I thank the Minister for his explanation of the circumstances under which commencement would take place, and what regulations would proceed under that. Although I am not completely convinced that it provides exactly the safeguards that we require, it does go a long way towards reassuring us on the status of the Bill, so we will not press the amendment to a vote. I beg to ask leave to withdraw the amendment.

Amendment, by leave, withdrawn.

Amendment 8 was debated previously, but I do not think that the hon. Gentleman seeks to divide the Committee—I think not, from his lack of response.

Clause 4 ordered to stand part of the Bill.

Clause 5 ordered to stand part of the Bill.

New Clause 1


“The purpose of this Act is to provide for a contingent arrangement for nuclear safeguarding arrangements under the terms of the Nuclear Non-Proliferation Treaty in the event that the United Kingdom no longer has membership or associate membership of EURATOM, to ensure that qualifying nuclear material, facilities or equipment are only available for use for civil activities (whether in the United Kingdom or elsewhere).” —(Dr Whitehead.)

This new clause would be a purpose clause, to establish that the provisions of the Bill are contingency arrangements if it proves impossible to establish an association with EURATOM after the UK’s withdrawal from the EU.

Brought up, and read the First time.

Question put, that the clause be read a Second time.

New Clause 2

Transition Period

(1) The Secretary of State shall, upon laying any statement under subsection (3A) of section 1, seek to secure a transition period prior to the implementation of withdrawal from EURATOM of not less than two years.

(2) During a transition period under subsection (1), any—

(a) conditions under which the UK is a member of EURATOM before exit day shall continue to apply;

(b) obligations upon the UK which derive from membership of EURATOM before exit day shall continue to apply;

(c) structures for UK participation in EURATOM that are in place before exit day shall be maintained; and

(d) financial commitment to EURATOM made by the UK during the course of UK membership of EURATOM before exit day shall be honoured.—(Dr Whitehead.)

This new clause would aim to put in place a transition period, during which the UK could seek to secure an association to EURATOM.

Brought up, and read the First time.

I beg to move, That the clause be read a Second time.

The new clause refers to the possibility of seeking a transition period prior to the UK leaving Euratom of not less than two years. It states that during that transition period,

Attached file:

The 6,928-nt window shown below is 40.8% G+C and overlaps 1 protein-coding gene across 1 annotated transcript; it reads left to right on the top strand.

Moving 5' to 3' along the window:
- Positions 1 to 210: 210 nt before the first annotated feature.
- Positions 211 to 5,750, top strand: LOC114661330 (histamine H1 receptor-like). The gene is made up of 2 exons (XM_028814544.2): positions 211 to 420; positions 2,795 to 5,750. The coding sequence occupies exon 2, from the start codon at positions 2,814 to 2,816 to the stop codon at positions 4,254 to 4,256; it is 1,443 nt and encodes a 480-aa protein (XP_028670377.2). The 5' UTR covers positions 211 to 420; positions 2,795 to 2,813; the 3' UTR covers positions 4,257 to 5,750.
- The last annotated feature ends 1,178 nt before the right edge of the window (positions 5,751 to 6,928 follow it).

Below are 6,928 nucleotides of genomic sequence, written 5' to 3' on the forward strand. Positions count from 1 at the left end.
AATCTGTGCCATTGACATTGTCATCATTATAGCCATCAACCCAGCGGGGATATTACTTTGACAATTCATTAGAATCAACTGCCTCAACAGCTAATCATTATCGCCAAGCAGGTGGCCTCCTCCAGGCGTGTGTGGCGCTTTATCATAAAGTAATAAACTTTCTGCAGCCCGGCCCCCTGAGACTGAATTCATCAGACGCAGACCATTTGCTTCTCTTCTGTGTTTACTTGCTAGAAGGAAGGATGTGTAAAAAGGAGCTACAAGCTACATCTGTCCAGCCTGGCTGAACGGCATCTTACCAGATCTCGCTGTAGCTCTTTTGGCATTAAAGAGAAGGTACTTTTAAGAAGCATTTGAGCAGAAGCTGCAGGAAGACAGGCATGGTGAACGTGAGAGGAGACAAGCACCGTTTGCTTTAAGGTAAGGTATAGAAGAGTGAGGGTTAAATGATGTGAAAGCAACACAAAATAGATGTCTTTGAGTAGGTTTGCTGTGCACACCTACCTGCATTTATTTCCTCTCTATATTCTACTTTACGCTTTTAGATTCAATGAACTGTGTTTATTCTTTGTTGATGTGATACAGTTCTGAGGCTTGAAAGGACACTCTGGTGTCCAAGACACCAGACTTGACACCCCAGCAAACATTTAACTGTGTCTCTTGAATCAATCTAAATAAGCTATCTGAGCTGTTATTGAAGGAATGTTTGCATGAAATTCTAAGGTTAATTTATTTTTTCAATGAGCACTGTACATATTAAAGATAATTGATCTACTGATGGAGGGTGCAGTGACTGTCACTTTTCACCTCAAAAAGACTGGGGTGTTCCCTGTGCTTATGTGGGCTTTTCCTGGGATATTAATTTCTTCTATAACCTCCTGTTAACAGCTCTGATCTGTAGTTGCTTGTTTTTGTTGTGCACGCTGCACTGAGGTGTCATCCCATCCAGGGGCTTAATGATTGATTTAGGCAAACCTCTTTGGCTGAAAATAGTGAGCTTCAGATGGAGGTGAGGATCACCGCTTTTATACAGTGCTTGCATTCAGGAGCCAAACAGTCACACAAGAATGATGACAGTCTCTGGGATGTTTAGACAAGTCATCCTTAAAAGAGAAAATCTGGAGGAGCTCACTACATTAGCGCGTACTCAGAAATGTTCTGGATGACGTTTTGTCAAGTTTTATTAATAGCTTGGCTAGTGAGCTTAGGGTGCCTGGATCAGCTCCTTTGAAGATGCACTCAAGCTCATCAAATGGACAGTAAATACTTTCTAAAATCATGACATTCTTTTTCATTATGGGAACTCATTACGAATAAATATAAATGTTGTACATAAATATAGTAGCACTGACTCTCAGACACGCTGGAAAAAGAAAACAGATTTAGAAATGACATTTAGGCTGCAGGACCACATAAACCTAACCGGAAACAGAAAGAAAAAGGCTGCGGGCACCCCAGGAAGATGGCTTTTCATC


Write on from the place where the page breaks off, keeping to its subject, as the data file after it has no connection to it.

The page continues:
“conditions under which the UK is a member of EURATOM before exit day shall continue to apply…obligations upon the UK which derive from membership of EURATOM before exit day shall continue to apply…structures for UK participation in EURATOM that are in place before exit day shall be maintained”—

and most importantly—

“financial commitment to EURATOM made by the UK during the course of UK membership of EURATOM before exit day shall be honoured.”

Nothing in the new clause suggests that we shall be members of Euratom in perpetuity.

As I understand it, the hon. Gentleman is suggesting that we continue to be a member of Euratom for two years, during which time we would presumably continue to pay our contribution, while at the same time employing inspectors in the UK— we are actually trying to recruit people at the moment. Would it not impose additional costs on the industry if we are both recruiting inspectors and staying in Euratom? Is that not double jeopardy?

No, because the idea of a transition period would be, among other things, to give greater scope for precisely that sort of recruitment, training and other arrangements to take place, so that the new regime is assuredly in place by the time we leave Euratom—assuming we do. There would not be any duplication because the positions after Euratom would be fully in place.

The transitional period would be used for the purpose of making sure those final arrangements were in place. Unless a series of magical events occur and everything is completely and easily in place before March 2019, I cannot see anything other than good things coming out of a transition period, including the things we have discussed in making a transition from Euratom to a nationally determined inspection regime complete, waterproof and fully operational.

In that sense, the Bill is straightforward:

“It ensures that, when the United Kingdom is no longer a member of…Euratom…we will have in place a legal framework that meets our future international obligations on nuclear safeguarding. Nuclear safeguards demonstrate to the international community that civil nuclear material is not diverted into military or weapons programmes…Our current nuclear safeguards obligations arise from our voluntary offer agreement…with the International Atomic Energy Agency”—

which I will come on to—

“The IAEA is the UN-associated body responsible for the oversight of the global non-proliferation regime. The first requirement flowing from the UK’s commitments on safeguards is to have a domestic system that allows the state to know what civil nuclear material it has, where it is and whether any has been withdrawn from civil activities.”